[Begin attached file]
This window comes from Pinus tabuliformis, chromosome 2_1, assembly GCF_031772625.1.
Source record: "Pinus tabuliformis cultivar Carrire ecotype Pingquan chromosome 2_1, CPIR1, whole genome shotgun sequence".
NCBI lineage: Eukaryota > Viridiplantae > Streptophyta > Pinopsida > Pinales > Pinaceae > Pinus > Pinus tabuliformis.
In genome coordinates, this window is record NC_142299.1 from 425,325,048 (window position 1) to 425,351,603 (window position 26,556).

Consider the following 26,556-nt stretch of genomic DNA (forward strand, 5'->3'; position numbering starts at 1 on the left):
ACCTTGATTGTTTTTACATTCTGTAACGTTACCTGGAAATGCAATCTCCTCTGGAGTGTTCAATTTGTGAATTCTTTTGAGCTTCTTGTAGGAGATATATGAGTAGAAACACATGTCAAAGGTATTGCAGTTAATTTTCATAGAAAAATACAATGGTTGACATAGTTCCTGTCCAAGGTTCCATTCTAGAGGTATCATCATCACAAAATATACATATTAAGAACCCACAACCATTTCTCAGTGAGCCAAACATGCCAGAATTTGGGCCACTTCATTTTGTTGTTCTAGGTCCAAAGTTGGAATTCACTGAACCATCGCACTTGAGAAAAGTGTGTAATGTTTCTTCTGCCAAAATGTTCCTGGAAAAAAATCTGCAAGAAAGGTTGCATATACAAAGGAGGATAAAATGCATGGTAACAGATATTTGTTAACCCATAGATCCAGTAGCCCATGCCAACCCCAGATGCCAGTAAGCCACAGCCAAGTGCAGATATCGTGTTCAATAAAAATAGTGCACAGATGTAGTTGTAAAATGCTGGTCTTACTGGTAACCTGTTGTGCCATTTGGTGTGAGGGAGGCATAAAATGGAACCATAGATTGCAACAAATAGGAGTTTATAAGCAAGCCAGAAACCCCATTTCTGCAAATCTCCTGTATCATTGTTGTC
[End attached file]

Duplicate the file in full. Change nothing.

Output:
This window comes from Pinus tabuliformis, chromosome 2_1, assembly GCF_031772625.1.
Source record: "Pinus tabuliformis cultivar Carrire ecotype Pingquan chromosome 2_1, CPIR1, whole genome shotgun sequence".
NCBI lineage: Eukaryota > Viridiplantae > Streptophyta > Pinopsida > Pinales > Pinaceae > Pinus > Pinus tabuliformis.
In genome coordinates, this window is record NC_142299.1 from 425,325,048 (window position 1) to 425,351,603 (window position 26,556).

Consider the following 26,556-nt stretch of genomic DNA (forward strand, 5'->3'; position numbering starts at 1 on the left):
ACCTTGATTGTTTTTACATTCTGTAACGTTACCTGGAAATGCAATCTCCTCTGGAGTGTTCAATTTGTGAATTCTTTTGAGCTTCTTGTAGGAGATATATGAGTAGAAACACATGTCAAAGGTATTGCAGTTAATTTTCATAGAAAAATACAATGGTTGACATAGTTCCTGTCCAAGGTTCCATTCTAGAGGTATCATCATCACAAAATATACATATTAAGAACCCACAACCATTTCTCAGTGAGCCAAACATGCCAGAATTTGGGCCACTTCATTTTGTTGTTCTAGGTCCAAAGTTGGAATTCACTGAACCATCGCACTTGAGAAAAGTGTGTAATGTTTCTTCTGCCAAAATGTTCCTGGAAAAAAATCTGCAAGAAAGGTTGCATATACAAAGGAGGATAAAATGCATGGTAACAGATATTTGTTAACCCATAGATCCAGTAGCCCATGCCAACCCCAGATGCCAGTAAGCCACAGCCAAGTGCAGATATCGTGTTCAATAAAAATAGTGCACAGATGTAGTTGTAAAATGCTGGTCTTACTGGTAACCTGTTGTGCCATTTGGTGTGAGGGAGGCATAAAATGGAACCATAGATTGCAACAAATAGGAGTTTATAAGCAAGCCAGAAACCCCATTTCTGCAAATCTCCTGTATCATTGTTGTC